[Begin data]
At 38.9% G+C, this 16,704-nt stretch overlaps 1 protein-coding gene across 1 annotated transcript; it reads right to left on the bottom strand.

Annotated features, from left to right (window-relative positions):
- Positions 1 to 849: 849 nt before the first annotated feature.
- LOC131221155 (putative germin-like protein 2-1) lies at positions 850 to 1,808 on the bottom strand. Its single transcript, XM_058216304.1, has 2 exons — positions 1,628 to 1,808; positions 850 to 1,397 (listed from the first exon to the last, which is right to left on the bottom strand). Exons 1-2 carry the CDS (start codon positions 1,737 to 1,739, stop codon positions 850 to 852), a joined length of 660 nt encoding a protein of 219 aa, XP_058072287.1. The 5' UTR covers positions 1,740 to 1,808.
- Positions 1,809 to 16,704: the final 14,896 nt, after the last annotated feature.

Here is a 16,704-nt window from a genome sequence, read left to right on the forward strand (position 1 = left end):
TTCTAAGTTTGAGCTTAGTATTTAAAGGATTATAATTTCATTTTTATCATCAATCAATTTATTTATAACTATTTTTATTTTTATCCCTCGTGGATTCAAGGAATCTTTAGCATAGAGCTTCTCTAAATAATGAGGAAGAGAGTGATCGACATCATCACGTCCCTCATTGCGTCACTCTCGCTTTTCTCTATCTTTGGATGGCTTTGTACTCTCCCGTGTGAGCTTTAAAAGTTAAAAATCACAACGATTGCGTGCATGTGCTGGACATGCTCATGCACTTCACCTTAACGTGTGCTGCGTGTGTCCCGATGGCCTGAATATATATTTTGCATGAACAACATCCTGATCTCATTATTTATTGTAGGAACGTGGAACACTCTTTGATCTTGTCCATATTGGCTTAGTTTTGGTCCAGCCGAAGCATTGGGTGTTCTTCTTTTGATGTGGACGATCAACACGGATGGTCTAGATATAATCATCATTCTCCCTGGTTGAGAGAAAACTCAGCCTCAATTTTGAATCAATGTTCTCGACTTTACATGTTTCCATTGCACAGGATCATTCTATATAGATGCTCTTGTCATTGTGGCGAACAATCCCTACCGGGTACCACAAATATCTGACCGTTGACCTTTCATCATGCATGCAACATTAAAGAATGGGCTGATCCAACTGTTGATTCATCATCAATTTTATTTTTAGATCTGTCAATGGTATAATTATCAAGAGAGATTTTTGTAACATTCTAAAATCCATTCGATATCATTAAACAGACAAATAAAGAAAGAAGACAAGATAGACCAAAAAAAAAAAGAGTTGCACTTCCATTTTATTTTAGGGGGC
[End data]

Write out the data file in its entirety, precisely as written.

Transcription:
At 38.9% G+C, this 16,704-nt stretch overlaps 1 protein-coding gene across 1 annotated transcript; it reads right to left on the bottom strand.

Annotated features, from left to right (window-relative positions):
- Positions 1 to 849: 849 nt before the first annotated feature.
- LOC131221155 (putative germin-like protein 2-1) lies at positions 850 to 1,808 on the bottom strand. Its single transcript, XM_058216304.1, has 2 exons — positions 1,628 to 1,808; positions 850 to 1,397 (listed from the first exon to the last, which is right to left on the bottom strand). Exons 1-2 carry the CDS (start codon positions 1,737 to 1,739, stop codon positions 850 to 852), a joined length of 660 nt encoding a protein of 219 aa, XP_058072287.1. The 5' UTR covers positions 1,740 to 1,808.
- Positions 1,809 to 16,704: the final 14,896 nt, after the last annotated feature.

Here is a 16,704-nt window from a genome sequence, read left to right on the forward strand (position 1 = left end):
TTCTAAGTTTGAGCTTAGTATTTAAAGGATTATAATTTCATTTTTATCATCAATCAATTTATTTATAACTATTTTTATTTTTATCCCTCGTGGATTCAAGGAATCTTTAGCATAGAGCTTCTCTAAATAATGAGGAAGAGAGTGATCGACATCATCACGTCCCTCATTGCGTCACTCTCGCTTTTCTCTATCTTTGGATGGCTTTGTACTCTCCCGTGTGAGCTTTAAAAGTTAAAAATCACAACGATTGCGTGCATGTGCTGGACATGCTCATGCACTTCACCTTAACGTGTGCTGCGTGTGTCCCGATGGCCTGAATATATATTTTGCATGAACAACATCCTGATCTCATTATTTATTGTAGGAACGTGGAACACTCTTTGATCTTGTCCATATTGGCTTAGTTTTGGTCCAGCCGAAGCATTGGGTGTTCTTCTTTTGATGTGGACGATCAACACGGATGGTCTAGATATAATCATCATTCTCCCTGGTTGAGAGAAAACTCAGCCTCAATTTTGAATCAATGTTCTCGACTTTACATGTTTCCATTGCACAGGATCATTCTATATAGATGCTCTTGTCATTGTGGCGAACAATCCCTACCGGGTACCACAAATATCTGACCGTTGACCTTTCATCATGCATGCAACATTAAAGAATGGGCTGATCCAACTGTTGATTCATCATCAATTTTATTTTTAGATCTGTCAATGGTATAATTATCAAGAGAGATTTTTGTAACATTCTAAAATCCATTCGATATCATTAAACAGACAAATAAAGAAAGAAGACAAGATAGACCAAAAAAAAAAAGAGTTGCACTTCCATTTTATTTTAGGGGGC